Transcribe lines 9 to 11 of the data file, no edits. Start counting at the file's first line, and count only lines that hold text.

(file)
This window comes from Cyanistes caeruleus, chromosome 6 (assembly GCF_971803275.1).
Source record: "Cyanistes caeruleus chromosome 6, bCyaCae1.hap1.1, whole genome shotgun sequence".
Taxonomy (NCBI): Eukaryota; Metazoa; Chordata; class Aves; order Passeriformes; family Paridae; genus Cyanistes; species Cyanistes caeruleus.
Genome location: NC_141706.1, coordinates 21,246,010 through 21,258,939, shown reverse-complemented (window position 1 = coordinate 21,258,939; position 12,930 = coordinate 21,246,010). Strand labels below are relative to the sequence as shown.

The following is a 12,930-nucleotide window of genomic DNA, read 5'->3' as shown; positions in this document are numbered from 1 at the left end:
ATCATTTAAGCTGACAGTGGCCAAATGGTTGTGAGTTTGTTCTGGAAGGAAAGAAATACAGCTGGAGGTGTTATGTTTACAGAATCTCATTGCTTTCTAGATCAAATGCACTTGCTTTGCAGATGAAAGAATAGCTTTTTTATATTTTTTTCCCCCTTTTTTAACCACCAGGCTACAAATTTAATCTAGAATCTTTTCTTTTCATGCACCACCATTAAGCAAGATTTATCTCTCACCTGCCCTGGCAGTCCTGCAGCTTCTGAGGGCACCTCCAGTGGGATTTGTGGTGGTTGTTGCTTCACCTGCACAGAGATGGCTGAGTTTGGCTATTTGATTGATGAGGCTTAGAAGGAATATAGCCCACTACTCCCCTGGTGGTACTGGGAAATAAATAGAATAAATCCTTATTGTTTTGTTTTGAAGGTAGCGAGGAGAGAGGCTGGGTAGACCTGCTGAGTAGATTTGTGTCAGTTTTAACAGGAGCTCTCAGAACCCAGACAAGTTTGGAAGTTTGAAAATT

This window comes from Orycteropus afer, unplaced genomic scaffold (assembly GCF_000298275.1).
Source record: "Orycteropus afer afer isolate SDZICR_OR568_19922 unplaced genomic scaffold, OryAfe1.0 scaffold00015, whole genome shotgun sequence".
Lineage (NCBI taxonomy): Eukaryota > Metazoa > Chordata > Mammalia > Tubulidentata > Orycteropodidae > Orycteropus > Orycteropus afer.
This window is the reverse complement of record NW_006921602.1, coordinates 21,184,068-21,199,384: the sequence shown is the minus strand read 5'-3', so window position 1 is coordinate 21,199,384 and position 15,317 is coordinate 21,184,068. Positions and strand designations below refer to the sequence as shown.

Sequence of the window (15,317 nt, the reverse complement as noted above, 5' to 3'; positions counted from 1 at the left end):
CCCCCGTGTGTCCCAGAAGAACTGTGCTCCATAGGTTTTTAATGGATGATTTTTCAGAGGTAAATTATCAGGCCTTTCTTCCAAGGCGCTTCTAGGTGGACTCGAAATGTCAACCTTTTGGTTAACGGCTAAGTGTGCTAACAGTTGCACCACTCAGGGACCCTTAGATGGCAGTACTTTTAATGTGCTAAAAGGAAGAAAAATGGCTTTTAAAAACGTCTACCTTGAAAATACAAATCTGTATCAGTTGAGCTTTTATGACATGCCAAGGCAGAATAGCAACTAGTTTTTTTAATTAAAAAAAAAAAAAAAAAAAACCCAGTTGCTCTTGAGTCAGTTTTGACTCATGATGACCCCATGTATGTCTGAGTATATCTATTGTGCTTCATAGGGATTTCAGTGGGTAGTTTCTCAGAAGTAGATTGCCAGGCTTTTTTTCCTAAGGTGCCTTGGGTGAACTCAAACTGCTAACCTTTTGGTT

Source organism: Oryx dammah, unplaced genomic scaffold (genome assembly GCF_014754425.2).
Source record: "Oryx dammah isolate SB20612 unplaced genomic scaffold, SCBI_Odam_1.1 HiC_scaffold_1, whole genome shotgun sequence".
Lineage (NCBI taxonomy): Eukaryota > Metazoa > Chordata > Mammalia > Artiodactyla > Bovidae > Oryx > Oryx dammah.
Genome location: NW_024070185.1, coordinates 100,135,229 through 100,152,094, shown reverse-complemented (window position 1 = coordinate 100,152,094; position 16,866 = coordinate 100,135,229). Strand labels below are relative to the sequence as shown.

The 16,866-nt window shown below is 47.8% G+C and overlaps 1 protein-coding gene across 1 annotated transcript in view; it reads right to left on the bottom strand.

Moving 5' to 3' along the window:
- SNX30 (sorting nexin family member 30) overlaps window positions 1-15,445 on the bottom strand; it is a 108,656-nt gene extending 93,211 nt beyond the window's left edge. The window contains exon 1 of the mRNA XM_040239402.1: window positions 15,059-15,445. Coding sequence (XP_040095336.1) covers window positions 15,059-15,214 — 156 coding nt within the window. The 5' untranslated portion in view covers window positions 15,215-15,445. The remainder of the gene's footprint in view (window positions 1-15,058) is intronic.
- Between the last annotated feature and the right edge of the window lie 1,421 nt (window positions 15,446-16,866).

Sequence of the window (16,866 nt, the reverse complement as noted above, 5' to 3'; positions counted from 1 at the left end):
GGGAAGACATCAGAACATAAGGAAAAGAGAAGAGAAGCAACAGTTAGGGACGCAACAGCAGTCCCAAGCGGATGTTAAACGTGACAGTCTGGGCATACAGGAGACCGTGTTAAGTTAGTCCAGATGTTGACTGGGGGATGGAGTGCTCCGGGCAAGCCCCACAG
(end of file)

Lineage (NCBI taxonomy): Eukaryota > Metazoa > Chordata > Mammalia > Tubulidentata > Orycteropodidae > Orycteropus > Orycteropus afer.
This window is the reverse complement of record NW_006921602.1, coordinates 21,184,068-21,199,384: the sequence shown is the minus strand read 5'-3', so window position 1 is coordinate 21,199,384 and position 15,317 is coordinate 21,184,068. Positions and strand designations below refer to the sequence as shown.

Sequence of the window (15,317 nt, the reverse complement as noted above, 5' to 3'; positions counted from 1 at the left end):